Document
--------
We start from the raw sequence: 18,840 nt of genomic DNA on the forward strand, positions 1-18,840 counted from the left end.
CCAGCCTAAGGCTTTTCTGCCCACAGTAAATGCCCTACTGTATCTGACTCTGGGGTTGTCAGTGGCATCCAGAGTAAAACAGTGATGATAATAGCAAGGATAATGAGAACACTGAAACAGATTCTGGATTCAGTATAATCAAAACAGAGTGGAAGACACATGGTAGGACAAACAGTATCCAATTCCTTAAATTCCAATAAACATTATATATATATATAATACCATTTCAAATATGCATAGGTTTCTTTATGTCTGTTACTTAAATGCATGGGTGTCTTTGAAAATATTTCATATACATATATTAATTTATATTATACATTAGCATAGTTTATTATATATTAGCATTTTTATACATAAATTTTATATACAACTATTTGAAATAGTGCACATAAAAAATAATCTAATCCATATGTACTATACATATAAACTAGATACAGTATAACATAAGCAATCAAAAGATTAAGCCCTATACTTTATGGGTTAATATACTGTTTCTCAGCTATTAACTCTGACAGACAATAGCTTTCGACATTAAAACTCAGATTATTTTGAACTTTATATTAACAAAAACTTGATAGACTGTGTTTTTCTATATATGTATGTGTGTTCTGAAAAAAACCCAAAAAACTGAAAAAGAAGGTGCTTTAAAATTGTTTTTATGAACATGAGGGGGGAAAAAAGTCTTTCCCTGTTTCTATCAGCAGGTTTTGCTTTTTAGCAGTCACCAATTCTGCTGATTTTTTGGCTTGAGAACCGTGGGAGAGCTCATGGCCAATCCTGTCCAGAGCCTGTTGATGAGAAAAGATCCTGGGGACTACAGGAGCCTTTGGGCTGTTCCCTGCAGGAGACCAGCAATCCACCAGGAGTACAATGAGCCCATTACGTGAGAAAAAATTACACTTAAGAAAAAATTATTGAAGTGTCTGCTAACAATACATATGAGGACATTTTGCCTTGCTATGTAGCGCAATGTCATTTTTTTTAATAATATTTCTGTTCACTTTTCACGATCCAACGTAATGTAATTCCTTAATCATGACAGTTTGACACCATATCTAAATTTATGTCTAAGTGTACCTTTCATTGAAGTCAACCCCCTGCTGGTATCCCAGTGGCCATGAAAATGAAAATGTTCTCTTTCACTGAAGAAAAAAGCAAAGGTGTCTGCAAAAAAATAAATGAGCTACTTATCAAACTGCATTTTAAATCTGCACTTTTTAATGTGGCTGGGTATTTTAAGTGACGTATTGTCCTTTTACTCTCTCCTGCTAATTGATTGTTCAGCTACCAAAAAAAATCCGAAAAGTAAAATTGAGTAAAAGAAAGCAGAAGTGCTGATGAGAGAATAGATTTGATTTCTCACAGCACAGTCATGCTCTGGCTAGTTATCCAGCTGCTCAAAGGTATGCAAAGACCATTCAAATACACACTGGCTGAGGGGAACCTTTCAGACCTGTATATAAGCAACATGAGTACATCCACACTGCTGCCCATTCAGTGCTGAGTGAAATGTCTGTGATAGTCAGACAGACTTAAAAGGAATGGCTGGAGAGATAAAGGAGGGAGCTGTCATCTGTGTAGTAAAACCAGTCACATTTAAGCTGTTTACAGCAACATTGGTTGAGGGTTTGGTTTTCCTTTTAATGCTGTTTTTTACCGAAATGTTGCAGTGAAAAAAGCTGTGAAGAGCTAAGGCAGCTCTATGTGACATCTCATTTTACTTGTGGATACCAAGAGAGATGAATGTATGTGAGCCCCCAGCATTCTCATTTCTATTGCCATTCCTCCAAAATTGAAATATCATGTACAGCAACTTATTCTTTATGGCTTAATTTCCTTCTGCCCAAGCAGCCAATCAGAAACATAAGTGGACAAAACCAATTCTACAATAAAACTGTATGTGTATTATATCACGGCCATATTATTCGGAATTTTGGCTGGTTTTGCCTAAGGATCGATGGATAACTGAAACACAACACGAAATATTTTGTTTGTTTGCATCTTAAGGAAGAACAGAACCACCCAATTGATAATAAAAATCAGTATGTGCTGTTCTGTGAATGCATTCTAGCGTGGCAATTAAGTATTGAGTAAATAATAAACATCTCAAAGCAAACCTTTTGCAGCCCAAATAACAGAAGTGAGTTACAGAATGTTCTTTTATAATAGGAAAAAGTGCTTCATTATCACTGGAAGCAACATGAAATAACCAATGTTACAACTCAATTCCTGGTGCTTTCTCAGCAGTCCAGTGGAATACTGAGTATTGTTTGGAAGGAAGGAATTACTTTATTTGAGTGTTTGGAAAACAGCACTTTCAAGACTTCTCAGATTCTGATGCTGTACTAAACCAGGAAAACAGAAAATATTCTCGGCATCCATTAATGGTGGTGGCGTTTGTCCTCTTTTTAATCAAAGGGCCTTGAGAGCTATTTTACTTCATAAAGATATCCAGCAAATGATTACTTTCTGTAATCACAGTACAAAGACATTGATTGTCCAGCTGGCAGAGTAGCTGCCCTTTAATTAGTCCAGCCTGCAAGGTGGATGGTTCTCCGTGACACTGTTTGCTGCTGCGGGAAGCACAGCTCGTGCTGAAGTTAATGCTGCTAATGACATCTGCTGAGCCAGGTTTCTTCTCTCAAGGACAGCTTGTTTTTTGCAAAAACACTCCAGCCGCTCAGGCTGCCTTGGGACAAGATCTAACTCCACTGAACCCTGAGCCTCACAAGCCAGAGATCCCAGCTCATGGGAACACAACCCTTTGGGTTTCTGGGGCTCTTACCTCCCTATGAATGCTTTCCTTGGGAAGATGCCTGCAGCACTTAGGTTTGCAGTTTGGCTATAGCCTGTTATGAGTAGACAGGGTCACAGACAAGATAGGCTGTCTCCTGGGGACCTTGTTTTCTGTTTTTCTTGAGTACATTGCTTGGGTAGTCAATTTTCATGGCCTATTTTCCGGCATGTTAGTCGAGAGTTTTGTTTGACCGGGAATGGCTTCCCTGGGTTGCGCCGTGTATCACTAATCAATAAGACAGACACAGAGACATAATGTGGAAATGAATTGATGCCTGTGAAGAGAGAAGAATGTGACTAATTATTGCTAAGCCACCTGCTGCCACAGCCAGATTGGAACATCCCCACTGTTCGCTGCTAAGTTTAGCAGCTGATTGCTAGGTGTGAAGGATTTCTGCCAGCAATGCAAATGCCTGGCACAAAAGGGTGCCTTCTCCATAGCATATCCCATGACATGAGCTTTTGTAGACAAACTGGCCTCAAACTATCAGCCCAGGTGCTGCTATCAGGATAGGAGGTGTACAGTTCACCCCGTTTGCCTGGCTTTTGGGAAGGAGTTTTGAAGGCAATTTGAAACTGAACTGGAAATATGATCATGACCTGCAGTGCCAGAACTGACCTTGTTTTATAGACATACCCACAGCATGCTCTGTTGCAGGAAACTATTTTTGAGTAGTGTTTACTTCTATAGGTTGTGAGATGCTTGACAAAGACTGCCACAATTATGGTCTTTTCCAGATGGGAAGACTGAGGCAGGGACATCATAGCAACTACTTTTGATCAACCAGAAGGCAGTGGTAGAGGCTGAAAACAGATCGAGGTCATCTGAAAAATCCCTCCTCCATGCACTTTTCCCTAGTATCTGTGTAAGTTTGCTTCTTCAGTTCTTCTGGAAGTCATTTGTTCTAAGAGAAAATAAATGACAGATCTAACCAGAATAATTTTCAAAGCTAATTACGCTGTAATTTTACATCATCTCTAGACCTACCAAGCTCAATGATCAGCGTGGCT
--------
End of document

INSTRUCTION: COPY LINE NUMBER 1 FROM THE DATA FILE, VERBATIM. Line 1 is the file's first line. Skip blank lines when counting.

We start from the raw sequence: 18,840 nt of genomic DNA on the forward strand, positions 1-18,840 counted from the left end.